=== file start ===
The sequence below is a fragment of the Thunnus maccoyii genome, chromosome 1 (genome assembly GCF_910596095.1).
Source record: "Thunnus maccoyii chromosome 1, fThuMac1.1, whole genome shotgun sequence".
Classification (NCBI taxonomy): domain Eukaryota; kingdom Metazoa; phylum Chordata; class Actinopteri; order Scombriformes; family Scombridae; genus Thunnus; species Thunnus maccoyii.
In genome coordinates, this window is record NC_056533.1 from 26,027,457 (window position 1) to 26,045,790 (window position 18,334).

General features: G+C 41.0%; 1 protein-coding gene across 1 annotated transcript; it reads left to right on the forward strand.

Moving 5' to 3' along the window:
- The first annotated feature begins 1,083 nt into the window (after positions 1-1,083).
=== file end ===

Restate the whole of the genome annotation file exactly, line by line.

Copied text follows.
The sequence below is a fragment of the Thunnus maccoyii genome, chromosome 1 (genome assembly GCF_910596095.1).
Source record: "Thunnus maccoyii chromosome 1, fThuMac1.1, whole genome shotgun sequence".
Classification (NCBI taxonomy): domain Eukaryota; kingdom Metazoa; phylum Chordata; class Actinopteri; order Scombriformes; family Scombridae; genus Thunnus; species Thunnus maccoyii.
In genome coordinates, this window is record NC_056533.1 from 26,027,457 (window position 1) to 26,045,790 (window position 18,334).

General features: G+C 41.0%; 1 protein-coding gene across 1 annotated transcript; it reads left to right on the forward strand.

Moving 5' to 3' along the window:
- The first annotated feature begins 1,083 nt into the window (after positions 1-1,083).